Archive for the ‘McHenry’ Category

MC Gas

Drivers stopping at McHenry County gas stations in 2024 will feel a little more of a pinch at the pump.

The McHenry County Board voted Tuesday to raise the county’s tax on gasoline next year to 8 cents per gallon from the current 4.7 cents per gallon.

Local drivers were generally displeased with the tax increase Wednesday.

“I just find the gas tax pathetic,” said Matthew Beyer, who works in Crystal Lake. “I spend too much on gas anyway.”

He wasn’t the only one.

“I’m glad I’m moving,” said Dan Seiwerth of Island Lake. “The taxes are a lot cheaper anywhere else.”

Read more here.

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An appeals court this week temporarily reinstated an Algonquin Township trustee after he was removed from office in June due to a prior felony conviction.

Edward Zimel Jr. was elected in 2021 as a trustee for Algonquin Township.

The McHenry County State’s Attorney’s Office in August 2022 filed a complaint in court seeking the removal of Zimel from his position.

Zimel was charged with two counts of felony intimidation and one count of armed violence in 1990 in Cook County, prosecutors said.

He pleaded guilty to one of the intimidation counts and was sentenced on the charge, prosecutors said.

Illinois township code says that anyone convicted “in any court located in the United States of any infamous crime, bribery, perjury, or other felony” is not eligible to hold office.

“Although the felony conviction of Mr. Zimel stems from 1990, the statute does not contain any limitations or restrictions regarding the time frame for disqualification based on a felony conviction,” the state’s attorney’s office said in a statement.

More here.

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Haegers Bend Land

“This 23 acre parcel in sought after Barrington Hills is currently zoned for 5 acre single family lots.

This property is IDEAL FOR: This parcel so you can build your dream home and have 23 acres of privacy, the seller has also discussed the potential of community developments with Barrington Hills.

The options they discussed are: 1 acre single family homes and a Duplex home community.”

Learn more here. Download flyer here.

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MC 2022 Home Sales

These are the top 100 home sales for McHenry County in 2022, calculated for the 12 months ending Dec. 31, according to BlockShopper.com.

In 2022, there were 5,540 homes sold, with a median home sale price of $275,000 in McHenry County.

More here.

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LMP To Nowhere

Kane County officials are hoping their counterparts in Cook and McHenry counties will contribute toward the cost of the Longmeadow Parkway project and help avert charging tolls at the bridge over the Fox River. Daily Herald File Photo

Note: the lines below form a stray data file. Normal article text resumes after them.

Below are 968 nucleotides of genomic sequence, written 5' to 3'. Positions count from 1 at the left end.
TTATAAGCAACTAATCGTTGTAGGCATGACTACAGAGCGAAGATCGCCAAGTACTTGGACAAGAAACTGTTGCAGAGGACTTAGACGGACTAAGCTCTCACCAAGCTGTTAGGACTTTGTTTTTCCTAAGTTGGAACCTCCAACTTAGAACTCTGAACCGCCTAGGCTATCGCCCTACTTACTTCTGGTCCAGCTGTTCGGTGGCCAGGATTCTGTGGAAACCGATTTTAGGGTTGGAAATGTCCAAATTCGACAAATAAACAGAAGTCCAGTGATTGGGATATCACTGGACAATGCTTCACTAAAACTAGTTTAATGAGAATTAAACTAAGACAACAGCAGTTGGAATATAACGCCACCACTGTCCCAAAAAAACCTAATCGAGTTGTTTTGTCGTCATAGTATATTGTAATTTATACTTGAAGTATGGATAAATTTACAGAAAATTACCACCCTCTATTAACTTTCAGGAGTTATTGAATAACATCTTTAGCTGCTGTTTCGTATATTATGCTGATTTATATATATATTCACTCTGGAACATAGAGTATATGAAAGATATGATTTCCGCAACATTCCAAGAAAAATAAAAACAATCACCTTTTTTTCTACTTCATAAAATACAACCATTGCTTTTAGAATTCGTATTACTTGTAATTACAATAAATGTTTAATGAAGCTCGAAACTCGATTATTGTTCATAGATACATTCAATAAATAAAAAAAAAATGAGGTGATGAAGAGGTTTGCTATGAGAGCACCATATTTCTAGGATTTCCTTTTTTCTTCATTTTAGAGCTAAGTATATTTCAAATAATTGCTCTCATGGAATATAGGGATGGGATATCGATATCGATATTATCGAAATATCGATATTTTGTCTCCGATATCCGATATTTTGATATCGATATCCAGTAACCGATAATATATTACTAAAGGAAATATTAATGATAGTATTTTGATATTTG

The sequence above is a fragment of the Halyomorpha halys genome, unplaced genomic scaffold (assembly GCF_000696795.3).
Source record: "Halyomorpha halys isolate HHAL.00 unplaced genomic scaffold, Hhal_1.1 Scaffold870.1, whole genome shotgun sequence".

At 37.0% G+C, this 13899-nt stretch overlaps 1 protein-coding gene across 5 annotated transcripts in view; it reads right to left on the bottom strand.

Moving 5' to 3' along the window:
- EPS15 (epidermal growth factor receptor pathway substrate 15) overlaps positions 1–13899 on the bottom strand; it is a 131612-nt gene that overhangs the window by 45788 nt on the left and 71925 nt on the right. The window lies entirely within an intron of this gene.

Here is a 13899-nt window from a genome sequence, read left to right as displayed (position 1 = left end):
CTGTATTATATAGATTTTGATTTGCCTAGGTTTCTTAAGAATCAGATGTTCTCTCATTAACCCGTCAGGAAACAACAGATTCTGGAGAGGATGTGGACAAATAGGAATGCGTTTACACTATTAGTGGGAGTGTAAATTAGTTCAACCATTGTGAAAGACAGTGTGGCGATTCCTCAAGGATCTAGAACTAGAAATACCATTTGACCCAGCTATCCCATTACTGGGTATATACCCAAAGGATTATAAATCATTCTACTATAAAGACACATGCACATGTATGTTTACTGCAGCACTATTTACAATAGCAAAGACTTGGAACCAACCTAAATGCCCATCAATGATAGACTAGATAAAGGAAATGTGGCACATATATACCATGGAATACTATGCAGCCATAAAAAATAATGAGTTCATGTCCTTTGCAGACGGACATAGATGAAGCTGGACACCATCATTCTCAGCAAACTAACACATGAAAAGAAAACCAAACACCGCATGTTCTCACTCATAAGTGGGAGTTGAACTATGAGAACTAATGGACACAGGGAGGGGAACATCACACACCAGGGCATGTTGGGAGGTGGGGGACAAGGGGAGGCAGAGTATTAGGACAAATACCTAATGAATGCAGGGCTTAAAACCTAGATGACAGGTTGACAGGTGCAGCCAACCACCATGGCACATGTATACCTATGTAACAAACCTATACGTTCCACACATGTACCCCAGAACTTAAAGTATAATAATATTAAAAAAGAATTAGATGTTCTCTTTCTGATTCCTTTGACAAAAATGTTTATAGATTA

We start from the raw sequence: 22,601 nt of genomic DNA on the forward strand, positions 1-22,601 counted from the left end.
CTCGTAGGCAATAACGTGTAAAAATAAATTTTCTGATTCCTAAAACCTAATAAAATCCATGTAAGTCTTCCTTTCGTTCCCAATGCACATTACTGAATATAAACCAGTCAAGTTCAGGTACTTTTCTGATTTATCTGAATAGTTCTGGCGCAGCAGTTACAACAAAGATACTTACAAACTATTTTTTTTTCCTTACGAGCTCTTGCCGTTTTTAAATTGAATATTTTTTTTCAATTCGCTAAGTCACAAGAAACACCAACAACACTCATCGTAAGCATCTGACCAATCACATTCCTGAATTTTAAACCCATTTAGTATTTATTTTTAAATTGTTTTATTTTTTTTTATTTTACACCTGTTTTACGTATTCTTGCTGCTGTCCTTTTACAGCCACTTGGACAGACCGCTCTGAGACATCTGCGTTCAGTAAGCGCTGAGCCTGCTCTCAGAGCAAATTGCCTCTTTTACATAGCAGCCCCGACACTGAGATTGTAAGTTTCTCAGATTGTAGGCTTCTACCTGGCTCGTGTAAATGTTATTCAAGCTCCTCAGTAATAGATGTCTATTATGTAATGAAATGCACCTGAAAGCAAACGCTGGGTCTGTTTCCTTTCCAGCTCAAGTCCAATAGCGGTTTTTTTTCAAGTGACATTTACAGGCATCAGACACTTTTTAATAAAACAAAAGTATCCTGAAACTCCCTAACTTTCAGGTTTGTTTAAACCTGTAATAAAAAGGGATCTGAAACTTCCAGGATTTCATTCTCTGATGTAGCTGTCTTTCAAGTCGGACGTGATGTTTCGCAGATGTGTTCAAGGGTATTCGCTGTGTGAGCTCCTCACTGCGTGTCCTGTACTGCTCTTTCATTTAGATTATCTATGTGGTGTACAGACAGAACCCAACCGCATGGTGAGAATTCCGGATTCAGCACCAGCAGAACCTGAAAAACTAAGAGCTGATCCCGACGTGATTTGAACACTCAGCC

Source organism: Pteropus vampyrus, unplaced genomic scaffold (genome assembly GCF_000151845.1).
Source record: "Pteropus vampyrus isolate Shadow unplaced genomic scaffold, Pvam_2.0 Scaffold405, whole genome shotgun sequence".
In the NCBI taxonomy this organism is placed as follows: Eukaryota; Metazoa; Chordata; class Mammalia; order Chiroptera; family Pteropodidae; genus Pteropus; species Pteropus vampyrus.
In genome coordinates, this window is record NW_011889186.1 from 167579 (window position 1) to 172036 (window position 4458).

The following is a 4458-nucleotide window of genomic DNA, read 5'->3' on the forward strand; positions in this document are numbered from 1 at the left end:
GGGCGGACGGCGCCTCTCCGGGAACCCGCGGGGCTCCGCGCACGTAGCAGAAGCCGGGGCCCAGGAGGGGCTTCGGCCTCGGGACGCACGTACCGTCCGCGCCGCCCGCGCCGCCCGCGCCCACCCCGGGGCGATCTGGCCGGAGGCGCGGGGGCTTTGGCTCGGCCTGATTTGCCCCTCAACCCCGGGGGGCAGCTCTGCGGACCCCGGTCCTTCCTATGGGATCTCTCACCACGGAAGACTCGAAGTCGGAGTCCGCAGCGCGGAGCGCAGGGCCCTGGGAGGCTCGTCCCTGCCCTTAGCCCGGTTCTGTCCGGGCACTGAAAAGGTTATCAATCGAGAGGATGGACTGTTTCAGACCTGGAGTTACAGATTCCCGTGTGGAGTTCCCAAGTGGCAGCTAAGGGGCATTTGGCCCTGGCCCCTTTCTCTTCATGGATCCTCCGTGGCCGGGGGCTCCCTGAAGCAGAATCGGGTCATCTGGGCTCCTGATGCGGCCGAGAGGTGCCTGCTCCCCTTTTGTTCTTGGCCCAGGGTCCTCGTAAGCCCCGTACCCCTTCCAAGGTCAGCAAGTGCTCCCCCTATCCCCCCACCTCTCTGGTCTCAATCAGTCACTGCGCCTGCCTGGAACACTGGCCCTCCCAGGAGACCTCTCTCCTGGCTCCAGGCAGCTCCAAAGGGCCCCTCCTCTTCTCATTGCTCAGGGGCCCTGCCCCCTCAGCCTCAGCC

Funding issues have dogged the Longmeadow Parkway traffic project in northeast Kane County virtually since its inception with a $4 million federal grant in 2005. As the $135 million roadway lumbers toward a late 2024 completion, one lingering, important question remains — how to pay off $35 million in bonds Kane County used to help with the construction and support ongoing maintenance.

The ultimate fallback has long been assumed to be to make the Longmeadow Parkway Bridge, the final leg of the project, a toll bridge, the only such local toll bridge in the state. Almost no one likes that option, though, and Kane County officials have said it might be averted altogether if McHenry and Cook counties, portions of which are served by the 5.6-mile roadway, will pitch in $1 million each in recognition of the fact that their constituents will benefit substantially from the traffic-relief valve running from Huntley and Boyer roads eastward to Route 62 in Algonquin.

McHenry County Board Chair Mike Buehler acknowledged the benefits in an interview with Shaw Local Media last week. While coming well short of agreeing to Kane County’s request, Buehler did note that some estimates have found motorists from McHenry County would pay $1 million a year if the bridge ends up charging a toll.

“If we’re looking at a scenario where a toll would be eliminated, I think that would be a pretty compelling argument,” Buehler said.

The argument may not be quite as persuasive in Cook County, where just a small sliver near Barrington Hills would be most affected, but then again $1 million out of Cook’s multibillion-dollar budget is substantially less noticeable than it would be compared to the much smaller revenue picture in McHenry.

And, in both counties as well as Kane, the new road is expected to result in hundreds of millions of dollars in new business activity. This, of course, in addition to the parkway’s primary purpose of alleviating long years of bad traffic headaches in the region.

Read more here.

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Bridge To Nowhere

McHenry County officials might consider a request to contribute financially to Kane County’s Longmeadow Parkway project. (Rick West | Staff Photographer)

While Kane County hopes its neighbors will help foot the bill for its Longmeadow Parkway project and keep it from becoming a tollway, some officials in McHenry County are hesitant about what’s being asked.

Kane County officials have asked neighboring McHenry and Cook counties to each front $1 million for the project, which spans more than 5 miles in the northern part of Kane County and passes through Algonquin, Carpentersville and Barrington Hills.

Kane County Board Chair Corinne Pierog recently told county board members she believes a combination of state money, COVID-19 recovery money and those contributions will pay off the bond the county issued to pay for Longmeadow’s construction.